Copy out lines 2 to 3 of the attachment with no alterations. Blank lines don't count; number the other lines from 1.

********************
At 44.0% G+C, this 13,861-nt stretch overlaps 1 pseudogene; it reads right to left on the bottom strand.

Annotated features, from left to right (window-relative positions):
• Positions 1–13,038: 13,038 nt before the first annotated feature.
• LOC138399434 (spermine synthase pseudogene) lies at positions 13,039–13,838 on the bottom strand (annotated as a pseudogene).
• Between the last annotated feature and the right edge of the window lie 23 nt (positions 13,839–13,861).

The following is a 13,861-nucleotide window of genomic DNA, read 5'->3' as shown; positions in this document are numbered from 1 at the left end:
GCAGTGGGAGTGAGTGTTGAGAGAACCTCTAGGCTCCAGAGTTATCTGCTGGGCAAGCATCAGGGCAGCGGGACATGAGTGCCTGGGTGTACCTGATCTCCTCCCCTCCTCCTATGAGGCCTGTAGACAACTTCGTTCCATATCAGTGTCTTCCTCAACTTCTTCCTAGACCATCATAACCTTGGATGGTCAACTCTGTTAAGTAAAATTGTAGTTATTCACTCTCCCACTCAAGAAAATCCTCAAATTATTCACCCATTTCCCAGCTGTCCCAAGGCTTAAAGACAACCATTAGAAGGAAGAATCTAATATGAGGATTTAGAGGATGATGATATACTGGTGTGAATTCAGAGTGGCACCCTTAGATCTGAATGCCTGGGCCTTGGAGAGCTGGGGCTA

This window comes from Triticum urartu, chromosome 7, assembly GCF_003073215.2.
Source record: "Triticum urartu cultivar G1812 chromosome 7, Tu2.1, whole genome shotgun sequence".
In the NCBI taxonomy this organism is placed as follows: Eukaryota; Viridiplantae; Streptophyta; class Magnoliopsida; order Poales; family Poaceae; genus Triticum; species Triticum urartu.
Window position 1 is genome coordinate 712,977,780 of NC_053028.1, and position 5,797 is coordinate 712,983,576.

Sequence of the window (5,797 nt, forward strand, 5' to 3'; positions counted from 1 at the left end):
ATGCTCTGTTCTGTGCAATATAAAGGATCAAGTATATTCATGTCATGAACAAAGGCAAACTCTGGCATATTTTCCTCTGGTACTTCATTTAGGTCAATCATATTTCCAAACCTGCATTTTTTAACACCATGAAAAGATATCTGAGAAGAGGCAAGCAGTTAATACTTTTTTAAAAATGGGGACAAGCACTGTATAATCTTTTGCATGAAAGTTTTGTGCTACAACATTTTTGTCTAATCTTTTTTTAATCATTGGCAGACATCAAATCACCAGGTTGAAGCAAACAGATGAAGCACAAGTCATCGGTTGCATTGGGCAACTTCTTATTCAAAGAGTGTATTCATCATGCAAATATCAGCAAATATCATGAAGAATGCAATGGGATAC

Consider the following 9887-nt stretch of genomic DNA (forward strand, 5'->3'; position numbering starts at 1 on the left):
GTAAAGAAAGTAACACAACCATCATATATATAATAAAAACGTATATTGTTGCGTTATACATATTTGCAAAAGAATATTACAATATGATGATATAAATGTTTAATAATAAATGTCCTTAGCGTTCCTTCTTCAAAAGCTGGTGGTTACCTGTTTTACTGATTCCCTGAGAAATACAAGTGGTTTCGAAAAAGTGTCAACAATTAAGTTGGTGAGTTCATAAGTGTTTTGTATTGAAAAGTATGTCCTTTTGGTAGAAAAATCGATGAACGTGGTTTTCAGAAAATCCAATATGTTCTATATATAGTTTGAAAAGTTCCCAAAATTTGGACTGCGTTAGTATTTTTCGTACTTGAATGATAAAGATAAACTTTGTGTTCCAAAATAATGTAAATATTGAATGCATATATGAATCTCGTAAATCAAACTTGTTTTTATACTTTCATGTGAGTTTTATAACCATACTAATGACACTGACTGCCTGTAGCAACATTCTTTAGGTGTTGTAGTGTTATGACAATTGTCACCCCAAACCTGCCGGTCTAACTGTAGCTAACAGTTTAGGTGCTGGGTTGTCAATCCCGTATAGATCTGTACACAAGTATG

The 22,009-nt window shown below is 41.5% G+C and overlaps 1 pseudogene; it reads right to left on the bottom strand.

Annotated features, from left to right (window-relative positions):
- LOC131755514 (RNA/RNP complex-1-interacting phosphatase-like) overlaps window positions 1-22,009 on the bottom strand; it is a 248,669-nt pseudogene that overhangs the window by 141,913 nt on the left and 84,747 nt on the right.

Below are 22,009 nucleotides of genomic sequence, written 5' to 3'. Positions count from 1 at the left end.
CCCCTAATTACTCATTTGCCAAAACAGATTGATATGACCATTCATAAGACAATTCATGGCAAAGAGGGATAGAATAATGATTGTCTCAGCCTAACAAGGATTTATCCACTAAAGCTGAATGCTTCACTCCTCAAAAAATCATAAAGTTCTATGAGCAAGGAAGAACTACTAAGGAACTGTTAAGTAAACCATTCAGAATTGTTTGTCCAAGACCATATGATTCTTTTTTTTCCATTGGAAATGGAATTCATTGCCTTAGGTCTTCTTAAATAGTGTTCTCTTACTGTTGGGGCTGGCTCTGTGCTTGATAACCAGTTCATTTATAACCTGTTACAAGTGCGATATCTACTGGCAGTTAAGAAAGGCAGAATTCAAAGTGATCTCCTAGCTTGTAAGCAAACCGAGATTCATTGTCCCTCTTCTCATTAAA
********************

Annotated features, from left to right (window-relative positions):
• Positions 1–13,038: 13,038 nt before the first annotated feature.